Ereviews: PrivCo | March 1, 2012

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CONTENT Although information on publicly traded companies is available in multiple locations because of federal requirements, that on privately held firms is more elusive. PrivCo hopes to fill this gap by providing reports on more than 31,000 private companies and 8500 private investors (including venture capitalists). The database is aimed at multiple audiences, from large corporations hoping to keep an eye on their competitors to start-ups seeking to find investors and the business students studying these firms.

Company reports include a varying amount of material, although more background is typically available on larger companies. The best profiles offer a summary and history of the company; owner name(s) and percentage stakes if known; company type (individual, family, corporate); financial information, including revenue, number of employees, mergers, acquisitions, and funding activity; details on organizational structure; and basic contact information. Finances are presented in tables and in graphs for easy browsing. In addition to the narrative history of the company‚ the entry covering grocery chain Wegmans, for example, discusses the founding brothers and the chain’s expansion‚ the list of mergers and acquisitions activity and the list of venture funding investments provide a straightforward look at the growth (or decline) of the companies in question. For each merger, acquisition, or funding round, a link is provided for additional details. Information includes the parties and the amount of money involved and other common transaction details such as the percentage stake of the company acquired and the number of board seats demanded. Users can research Twitter’s acquisition of Tweetdeck, for example, and closely follow news of Facebook’s IPO.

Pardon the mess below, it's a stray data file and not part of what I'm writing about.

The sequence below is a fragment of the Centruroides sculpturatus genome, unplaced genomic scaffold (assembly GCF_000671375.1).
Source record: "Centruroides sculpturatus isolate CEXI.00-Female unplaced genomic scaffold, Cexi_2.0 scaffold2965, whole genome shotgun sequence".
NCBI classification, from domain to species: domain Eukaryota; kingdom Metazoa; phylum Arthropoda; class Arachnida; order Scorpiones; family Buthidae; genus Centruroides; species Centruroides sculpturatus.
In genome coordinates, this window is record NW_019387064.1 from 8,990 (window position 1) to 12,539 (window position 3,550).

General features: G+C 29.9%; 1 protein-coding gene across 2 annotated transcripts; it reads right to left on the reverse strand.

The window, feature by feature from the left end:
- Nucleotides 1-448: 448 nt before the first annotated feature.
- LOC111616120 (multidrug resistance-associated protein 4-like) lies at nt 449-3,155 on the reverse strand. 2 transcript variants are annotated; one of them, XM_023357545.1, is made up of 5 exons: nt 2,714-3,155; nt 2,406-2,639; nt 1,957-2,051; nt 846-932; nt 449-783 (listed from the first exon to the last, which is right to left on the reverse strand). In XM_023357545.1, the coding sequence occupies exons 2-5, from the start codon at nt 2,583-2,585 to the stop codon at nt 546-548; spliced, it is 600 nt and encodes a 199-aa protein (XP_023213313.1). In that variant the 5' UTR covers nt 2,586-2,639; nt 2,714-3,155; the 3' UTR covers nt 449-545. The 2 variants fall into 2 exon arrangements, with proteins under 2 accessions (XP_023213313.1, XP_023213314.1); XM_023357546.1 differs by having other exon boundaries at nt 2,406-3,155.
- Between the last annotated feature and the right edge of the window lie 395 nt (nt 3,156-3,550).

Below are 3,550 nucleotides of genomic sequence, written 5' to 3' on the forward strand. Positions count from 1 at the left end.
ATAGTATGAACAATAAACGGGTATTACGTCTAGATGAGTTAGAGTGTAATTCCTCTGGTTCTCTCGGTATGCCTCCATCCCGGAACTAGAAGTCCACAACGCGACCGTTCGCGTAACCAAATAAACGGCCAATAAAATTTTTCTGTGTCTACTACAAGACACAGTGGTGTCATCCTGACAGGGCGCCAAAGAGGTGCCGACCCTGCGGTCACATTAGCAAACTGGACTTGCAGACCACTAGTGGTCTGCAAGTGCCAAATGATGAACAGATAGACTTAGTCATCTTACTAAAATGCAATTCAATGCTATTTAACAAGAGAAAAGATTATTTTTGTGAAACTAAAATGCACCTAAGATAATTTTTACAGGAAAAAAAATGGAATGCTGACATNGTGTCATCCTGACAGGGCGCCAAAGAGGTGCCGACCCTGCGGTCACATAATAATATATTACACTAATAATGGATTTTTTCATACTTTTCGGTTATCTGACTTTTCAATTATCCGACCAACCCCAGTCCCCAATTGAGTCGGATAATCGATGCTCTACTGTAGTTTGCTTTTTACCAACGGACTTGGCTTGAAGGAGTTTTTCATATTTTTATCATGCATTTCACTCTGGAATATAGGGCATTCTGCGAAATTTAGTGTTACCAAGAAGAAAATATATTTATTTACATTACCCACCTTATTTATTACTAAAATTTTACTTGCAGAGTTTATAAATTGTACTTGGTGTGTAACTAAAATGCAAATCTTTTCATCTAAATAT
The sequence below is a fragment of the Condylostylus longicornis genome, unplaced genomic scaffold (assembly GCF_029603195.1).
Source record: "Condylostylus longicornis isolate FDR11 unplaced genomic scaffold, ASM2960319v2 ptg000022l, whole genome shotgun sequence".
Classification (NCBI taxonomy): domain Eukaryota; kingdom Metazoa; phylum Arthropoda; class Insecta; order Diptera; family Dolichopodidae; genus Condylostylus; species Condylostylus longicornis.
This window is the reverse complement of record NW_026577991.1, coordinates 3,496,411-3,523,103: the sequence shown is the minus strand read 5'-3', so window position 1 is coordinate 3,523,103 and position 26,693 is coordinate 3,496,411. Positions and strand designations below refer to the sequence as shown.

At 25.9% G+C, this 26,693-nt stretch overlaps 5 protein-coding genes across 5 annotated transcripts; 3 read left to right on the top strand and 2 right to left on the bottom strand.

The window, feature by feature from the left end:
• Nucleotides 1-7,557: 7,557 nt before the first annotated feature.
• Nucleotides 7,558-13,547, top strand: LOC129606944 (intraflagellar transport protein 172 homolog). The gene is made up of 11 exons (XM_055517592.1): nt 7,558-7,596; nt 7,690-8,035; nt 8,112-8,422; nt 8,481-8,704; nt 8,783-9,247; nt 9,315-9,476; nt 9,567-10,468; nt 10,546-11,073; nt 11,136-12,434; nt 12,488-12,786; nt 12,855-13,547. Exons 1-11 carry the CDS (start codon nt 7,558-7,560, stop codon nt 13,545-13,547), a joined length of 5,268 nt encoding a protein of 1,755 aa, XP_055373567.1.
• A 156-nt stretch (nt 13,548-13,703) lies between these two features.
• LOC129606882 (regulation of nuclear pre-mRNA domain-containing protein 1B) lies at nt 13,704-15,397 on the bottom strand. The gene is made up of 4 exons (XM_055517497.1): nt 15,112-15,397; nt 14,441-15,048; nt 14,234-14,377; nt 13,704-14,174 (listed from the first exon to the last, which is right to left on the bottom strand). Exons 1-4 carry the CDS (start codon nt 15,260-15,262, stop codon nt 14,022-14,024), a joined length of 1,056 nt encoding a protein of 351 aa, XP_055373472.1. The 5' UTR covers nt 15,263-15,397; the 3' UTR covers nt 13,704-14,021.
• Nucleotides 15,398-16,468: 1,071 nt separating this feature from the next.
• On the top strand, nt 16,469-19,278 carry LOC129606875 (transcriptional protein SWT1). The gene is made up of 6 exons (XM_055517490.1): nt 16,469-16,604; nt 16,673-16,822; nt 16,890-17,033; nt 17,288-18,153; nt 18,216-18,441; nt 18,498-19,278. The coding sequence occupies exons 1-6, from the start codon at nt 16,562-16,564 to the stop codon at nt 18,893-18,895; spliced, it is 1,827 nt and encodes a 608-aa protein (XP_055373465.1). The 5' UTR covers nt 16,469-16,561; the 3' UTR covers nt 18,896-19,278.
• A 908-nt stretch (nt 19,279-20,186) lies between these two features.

PrivCo assigns corporations proprietary private ticker symbols and their own PrivCo Industry Classification System (PICS) codes. Other industry classifications (SIC and NAICS) are included where relevant, but PrivCo advertises the existence of PICS codes for emerging industries, such as Social Media, not covered by the traditional coding system. Investor reports include similar information about the nature of the investor (individual, company, etc.), basic organizational and contact listings, and a history of private company deals.

PrivCo also offers a Knowledge Bank‚ a free, online encyclopedia of private firms where patrons can discover the stages of the private-company life cycle (from seed capital to late stage investment and beyond) or learn about the history of venture capital.

USABILITY From the homepage, it is easy to search for companies or investors via the primary search box, with suggestions appearing as a search is entered. Advanced search options are also available on secondary pages for five major areas: companies, investors, venture capital rounds, mergers and acquisitions, and private-equity deals. The advanced search forms have much in common. Each allows filtering by location and (except the investor search) by industry.